"One morning Rav Hutner took several of his talmidim from Chaim Berlin in his car (with his driver) for a ride to Prospect Park (Brooklyn) on a crisp October day. They got out of the car and walked to the pond in the middle of the park. Rav Hutner instructed the group of 3 bochurim to look at the lake and pointed out that you could see the bottom of the pond. "This mind of the Chazon Ish is as clear as this lake", Rav Hutner said. Then they returned to Chaim Berlin."
(From Modern Uberdox)
Ich Vil Farshteyn, nothing more. I'd like to understand how the other side thinks, what they see as greateness. I know what they don't see.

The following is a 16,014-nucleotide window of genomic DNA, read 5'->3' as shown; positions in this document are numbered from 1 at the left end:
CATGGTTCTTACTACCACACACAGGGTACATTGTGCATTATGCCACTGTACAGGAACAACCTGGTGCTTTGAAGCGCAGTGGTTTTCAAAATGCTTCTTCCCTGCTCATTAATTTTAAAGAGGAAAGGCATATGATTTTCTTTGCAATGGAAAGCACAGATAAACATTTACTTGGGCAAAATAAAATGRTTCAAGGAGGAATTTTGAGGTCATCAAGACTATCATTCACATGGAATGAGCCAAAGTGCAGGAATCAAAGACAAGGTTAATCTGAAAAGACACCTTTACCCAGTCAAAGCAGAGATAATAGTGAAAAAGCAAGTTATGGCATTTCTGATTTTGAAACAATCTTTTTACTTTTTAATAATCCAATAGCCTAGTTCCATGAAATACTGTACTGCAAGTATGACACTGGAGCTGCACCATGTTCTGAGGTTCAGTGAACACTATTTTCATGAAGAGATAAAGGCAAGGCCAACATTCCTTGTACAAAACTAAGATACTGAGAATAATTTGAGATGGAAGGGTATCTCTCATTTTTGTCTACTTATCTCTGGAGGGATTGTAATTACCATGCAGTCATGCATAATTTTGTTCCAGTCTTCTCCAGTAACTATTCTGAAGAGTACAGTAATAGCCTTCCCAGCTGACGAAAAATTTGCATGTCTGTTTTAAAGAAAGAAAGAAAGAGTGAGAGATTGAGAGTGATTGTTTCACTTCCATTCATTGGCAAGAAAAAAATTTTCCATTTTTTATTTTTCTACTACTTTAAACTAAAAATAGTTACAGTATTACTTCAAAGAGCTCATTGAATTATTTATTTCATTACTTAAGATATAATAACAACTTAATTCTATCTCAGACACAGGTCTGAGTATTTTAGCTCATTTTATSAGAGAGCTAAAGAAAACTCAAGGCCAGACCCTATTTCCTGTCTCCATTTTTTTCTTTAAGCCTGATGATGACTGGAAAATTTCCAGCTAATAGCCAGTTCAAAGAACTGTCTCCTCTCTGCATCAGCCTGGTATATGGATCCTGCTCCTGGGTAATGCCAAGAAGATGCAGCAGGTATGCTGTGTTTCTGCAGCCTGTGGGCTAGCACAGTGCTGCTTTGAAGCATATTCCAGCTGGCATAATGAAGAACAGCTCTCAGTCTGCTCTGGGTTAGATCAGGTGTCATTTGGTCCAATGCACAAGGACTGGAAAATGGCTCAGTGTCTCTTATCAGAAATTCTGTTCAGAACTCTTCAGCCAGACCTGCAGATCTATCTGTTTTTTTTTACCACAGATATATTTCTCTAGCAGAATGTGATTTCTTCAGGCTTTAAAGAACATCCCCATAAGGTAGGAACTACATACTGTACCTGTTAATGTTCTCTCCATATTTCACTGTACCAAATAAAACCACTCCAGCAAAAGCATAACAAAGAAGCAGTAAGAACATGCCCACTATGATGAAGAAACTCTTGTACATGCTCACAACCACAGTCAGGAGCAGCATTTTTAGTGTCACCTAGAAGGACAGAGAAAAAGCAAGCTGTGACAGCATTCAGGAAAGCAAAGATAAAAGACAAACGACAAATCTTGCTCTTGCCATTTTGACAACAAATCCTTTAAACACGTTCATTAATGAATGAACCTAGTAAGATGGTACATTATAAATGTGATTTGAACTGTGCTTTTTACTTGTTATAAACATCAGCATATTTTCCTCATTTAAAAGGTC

I asked an intelligent, unbiased friend of mine what the point of his taking these Bochurim there was. He says that if the point was to define the greatness of the Chazon Ish, and to get the Bochurim to understand what he means, then he did succeed, although he could've done the same with a cup of good ol' fashioned NYC tap water. I don't buy that. There was some sort of gimmick here, some round-about way of showing them HIS "greatness" I'm just not sure what it may have been. S'Iz nit Mashma that there was some sort of issue the boys had with the greatness of the CI. I just don't understand why RIH saw the need to do it, and what the great Gadlus is in the story. Why is this a story of a Tzaddik that you recount at his Yohrtzeit? I'm sure of our great ideaologue readers can enlighten me and all of us.